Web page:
Posted October 1997
Reported by P.A. Hicks, Senior Regional Agricultural Engineering and Agro Industry Officer, FAO Regional Office for Asia and Pacific. See also: "Power and food security".
The Solar World Congress of the International Solar Energy Society (ISES) is a biannual event. The last meeting in the Pacific Rim was in Kobe, Japan, in 1989. The theme of this Congress was "Solar means Business", with good support from the private sector. The concept of integration between energy and environmental issues was promoted during the opening ceremony, by Prof. Eduardo de Oliviera Fernandes, President of ISES. The 1997 Congress was hosted by the Korean Solar Energy Society with the support of the Korean Institute for Energy Research and the Government of the Republic of Korea.
Over five hundred (500) participants registered from fifty (50) countries globally. As RAP Focal Point for Energy, the reporter was nominated by FAO/HQ to participate in the 1997 Solar World Congress.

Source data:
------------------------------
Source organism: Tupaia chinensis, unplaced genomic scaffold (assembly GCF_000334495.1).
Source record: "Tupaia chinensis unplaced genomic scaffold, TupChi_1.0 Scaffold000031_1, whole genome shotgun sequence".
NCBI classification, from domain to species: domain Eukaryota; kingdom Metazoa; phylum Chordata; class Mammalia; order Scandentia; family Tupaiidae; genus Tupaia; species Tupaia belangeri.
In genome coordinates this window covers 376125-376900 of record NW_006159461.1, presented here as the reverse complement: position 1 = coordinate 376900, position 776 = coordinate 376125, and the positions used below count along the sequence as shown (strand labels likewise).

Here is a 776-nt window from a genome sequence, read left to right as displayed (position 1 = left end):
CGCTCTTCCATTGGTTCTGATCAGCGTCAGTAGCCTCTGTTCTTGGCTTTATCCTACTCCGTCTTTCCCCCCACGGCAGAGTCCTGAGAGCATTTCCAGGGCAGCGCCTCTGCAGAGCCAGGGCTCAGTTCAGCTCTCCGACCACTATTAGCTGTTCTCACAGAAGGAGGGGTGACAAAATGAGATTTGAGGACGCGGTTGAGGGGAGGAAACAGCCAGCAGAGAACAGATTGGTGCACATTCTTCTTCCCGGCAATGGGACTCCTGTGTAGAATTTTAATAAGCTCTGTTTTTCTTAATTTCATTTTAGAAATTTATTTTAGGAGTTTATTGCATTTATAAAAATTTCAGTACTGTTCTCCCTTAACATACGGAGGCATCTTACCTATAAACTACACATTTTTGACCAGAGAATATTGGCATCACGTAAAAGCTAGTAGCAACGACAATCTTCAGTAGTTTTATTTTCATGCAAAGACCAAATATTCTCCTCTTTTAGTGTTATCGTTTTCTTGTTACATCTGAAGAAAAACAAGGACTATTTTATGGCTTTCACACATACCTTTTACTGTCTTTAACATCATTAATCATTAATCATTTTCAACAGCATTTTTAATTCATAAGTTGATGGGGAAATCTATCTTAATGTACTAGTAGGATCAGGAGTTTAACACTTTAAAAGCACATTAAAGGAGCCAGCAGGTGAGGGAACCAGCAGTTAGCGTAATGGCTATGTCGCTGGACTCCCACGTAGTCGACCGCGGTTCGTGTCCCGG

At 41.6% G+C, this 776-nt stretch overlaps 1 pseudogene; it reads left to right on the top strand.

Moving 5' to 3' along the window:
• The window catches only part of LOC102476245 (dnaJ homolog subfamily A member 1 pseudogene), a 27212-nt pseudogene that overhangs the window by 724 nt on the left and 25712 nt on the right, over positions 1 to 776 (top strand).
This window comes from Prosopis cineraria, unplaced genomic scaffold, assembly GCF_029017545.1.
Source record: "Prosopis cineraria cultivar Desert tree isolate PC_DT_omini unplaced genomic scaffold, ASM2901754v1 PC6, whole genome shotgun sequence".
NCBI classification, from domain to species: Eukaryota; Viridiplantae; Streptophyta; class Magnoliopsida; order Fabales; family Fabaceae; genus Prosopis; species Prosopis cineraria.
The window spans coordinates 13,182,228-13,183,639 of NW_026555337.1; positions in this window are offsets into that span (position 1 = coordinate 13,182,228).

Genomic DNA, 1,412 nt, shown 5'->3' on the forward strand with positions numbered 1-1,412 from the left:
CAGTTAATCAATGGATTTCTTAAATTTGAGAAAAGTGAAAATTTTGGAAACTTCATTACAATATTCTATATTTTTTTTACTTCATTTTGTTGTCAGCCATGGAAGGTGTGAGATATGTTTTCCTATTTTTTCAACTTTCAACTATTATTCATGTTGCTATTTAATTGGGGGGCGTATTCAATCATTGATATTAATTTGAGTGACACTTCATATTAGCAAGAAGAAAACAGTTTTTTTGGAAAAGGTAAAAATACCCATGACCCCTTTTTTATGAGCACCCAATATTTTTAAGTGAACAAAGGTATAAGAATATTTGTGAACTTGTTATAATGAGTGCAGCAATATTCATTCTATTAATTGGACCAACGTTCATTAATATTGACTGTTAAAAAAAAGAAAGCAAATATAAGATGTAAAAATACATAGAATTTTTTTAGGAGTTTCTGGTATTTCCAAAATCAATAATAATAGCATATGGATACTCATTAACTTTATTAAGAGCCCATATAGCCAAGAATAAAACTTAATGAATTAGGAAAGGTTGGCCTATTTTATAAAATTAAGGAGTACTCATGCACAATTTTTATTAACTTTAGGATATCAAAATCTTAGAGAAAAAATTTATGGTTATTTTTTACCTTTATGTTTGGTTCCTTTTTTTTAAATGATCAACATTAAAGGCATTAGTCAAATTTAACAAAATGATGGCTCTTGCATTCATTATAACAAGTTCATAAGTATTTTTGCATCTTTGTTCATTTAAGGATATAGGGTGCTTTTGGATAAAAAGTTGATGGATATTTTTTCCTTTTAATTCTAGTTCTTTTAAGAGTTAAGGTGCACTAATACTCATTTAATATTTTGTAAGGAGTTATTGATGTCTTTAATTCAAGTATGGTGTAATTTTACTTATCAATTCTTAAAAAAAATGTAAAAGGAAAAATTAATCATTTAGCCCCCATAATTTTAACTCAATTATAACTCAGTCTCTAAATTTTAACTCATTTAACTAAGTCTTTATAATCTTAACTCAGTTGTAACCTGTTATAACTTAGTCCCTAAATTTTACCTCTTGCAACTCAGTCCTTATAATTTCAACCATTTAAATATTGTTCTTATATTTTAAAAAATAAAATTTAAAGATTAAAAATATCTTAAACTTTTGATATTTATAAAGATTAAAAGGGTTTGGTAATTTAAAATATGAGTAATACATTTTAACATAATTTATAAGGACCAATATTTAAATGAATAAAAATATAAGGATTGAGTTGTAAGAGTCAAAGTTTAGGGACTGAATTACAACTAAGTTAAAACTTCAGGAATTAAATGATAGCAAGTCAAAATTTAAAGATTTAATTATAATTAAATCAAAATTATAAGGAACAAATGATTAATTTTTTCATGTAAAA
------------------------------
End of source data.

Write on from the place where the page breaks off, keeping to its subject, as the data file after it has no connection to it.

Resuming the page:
This Keynote Session focussed on future energy scenarios and the theme "Solar means Business". The goal of a sustainable energy supply globally is unattainable without Solar Energy. At a growth rate of 15%, an energy contribution of only 1% will be reached by the year 2050. Growth rates of 40 to 50% are needed to achieve a 10% energy contribution between 2030 and 2040. Without the necessary political effort, the only alternative is to develop the market for solar energy to provide industrial profits and employment opportunities.
This session showed the importance of education and training needs in renewable energy technologies for sustainable development. Papers from Australia, Hungary, India, Norway, Slovak Republic, Thailand illustrated this theme. Issues were addressed on undergraduate engineering curricula, energy education for technicians, solar energy derices in secondary schools, and a comprehensive solar energy education programme. The importance of promoting youth education was clearly shown to be critical for future generations to be in the mainstream of solar applications.